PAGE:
Periphery to Periphery Migration

The migrant worker population from Liangshan is growing in number, ageing, and diversifying. With employment opportunities and wages in manufacturing in the PRD dwindling, Yi workers and labour brokers are seeking new opportunities elsewhere. One typical alternative form of employment is seasonal agricultural work on large farms. This means that a growing segment of the Yi migrant worker population now engages in periphery-to-periphery migration instead of periphery-to-centre migration, indicating a process of intensifying marginalisation. Currently, Yi migrants work on industrialised farms in northern and northwestern China, including in Hebei, Inner Mongolia, Gansu, Shanxi, and Xinjiang.

Xinjiang is a good example to understand this trend. The labour shortage caused by the expansion of agricultural land in northwest China in the early 2000s led to the first influx of Liangshan Yi migrant labourers who were employed on cotton fields as resident farm workers (管地工). Between 2010 and 2015, there were about 100,000 Yi migrant long-term workers in Xinjiang’s cotton fields each year (Luo 2021a: 90). However, starting in about 2017, this seasonal migration of Yi workers was significantly limited by local governments’ perception of Yi as troublemakers and by the reduced demand for temporary workers due to the automation of cotton-picking (Luo 2021b).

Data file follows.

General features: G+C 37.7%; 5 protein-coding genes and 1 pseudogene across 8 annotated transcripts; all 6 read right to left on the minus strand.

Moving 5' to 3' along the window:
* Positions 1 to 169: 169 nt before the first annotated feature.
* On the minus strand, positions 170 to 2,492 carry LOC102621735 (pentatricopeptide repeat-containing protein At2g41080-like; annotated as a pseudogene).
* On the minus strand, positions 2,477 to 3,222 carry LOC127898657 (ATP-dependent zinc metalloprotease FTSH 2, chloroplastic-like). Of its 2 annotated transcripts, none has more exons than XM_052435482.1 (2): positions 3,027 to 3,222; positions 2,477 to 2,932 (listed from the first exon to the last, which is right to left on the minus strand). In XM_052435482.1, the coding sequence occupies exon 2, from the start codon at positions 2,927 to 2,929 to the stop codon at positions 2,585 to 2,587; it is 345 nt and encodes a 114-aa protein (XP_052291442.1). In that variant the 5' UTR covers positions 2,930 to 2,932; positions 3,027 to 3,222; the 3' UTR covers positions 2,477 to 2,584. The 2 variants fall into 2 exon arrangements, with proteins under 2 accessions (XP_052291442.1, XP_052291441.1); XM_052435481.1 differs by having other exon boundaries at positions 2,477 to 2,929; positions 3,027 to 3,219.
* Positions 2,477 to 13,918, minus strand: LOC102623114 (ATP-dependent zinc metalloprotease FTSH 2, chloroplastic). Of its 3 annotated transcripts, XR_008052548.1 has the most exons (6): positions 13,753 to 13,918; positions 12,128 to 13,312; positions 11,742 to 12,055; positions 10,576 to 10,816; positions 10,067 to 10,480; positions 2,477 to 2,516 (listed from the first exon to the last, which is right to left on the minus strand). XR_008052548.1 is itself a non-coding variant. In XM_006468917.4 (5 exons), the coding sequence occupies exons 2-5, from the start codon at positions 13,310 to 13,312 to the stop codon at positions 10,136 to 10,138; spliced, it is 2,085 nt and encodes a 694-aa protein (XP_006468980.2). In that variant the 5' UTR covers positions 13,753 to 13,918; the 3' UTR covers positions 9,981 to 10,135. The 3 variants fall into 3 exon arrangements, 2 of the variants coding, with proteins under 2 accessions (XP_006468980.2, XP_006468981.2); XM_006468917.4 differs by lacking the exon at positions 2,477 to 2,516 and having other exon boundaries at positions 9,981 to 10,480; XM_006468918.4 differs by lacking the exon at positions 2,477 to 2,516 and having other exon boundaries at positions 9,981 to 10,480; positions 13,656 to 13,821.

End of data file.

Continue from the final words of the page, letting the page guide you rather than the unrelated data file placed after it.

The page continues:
After a period of absence, and especially since manufacturing employment in the PRD has deteriorated, Yi workers have now reappeared on farms in Xinjiang. Today, they arrive in three different seasons: the first group comes in spring for sowing; the second in May and June to remove weeds from the fields; and the last in the autumn to harvest crops such as chilies, safflowers, and sunflowers. Thus, many groups of Yi migrant workers constantly move from one farm to another under the leadership of a foreman, following the demand for seasonal work in different parts of Xinjiang.